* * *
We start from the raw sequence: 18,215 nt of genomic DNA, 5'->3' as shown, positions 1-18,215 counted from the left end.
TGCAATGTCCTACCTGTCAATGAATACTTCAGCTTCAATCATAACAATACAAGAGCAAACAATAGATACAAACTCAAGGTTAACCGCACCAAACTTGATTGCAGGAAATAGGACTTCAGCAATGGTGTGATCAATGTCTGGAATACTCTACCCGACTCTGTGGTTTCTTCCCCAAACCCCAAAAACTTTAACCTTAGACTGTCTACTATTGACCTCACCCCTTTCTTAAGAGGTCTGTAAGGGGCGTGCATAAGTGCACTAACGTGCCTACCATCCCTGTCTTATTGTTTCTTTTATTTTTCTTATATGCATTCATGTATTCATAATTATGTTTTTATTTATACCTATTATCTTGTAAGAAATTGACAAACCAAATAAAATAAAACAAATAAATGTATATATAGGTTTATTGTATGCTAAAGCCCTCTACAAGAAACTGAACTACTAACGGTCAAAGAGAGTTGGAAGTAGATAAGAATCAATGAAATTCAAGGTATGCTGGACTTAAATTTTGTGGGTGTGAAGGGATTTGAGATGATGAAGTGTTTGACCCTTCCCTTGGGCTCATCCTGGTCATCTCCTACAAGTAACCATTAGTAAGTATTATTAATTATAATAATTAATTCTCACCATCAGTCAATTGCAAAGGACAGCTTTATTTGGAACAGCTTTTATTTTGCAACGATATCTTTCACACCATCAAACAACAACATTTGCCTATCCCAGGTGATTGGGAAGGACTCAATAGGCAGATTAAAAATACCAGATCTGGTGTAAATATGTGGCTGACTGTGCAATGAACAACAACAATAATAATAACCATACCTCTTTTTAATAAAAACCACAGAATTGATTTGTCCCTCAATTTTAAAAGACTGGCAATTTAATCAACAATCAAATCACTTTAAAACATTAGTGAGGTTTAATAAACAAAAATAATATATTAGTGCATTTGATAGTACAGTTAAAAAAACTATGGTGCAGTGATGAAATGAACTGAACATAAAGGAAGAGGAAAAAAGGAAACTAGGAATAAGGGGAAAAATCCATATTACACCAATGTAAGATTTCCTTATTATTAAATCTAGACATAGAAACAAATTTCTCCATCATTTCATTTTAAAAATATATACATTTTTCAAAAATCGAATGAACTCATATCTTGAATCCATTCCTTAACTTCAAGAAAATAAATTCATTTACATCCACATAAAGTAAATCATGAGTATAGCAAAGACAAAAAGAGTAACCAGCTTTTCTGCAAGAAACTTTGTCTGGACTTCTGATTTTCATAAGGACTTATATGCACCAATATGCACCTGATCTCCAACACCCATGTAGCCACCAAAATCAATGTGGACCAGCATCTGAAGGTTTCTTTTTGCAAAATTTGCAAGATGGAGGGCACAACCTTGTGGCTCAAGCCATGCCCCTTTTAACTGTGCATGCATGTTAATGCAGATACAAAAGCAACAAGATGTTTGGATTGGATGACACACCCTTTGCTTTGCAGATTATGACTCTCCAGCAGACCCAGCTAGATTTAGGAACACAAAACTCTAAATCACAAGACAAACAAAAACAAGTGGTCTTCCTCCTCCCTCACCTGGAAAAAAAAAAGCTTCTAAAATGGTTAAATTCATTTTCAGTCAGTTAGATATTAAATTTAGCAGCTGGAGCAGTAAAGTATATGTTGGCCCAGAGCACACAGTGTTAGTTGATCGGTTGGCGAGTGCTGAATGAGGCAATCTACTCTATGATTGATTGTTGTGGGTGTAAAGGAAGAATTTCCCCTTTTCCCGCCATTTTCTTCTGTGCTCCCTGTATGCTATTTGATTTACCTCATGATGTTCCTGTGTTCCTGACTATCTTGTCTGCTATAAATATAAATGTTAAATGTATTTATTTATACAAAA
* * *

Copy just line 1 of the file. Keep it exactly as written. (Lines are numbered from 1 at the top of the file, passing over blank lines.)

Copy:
We start from the raw sequence: 18,215 nt of genomic DNA, 5'->3' as shown, positions 1-18,215 counted from the left end.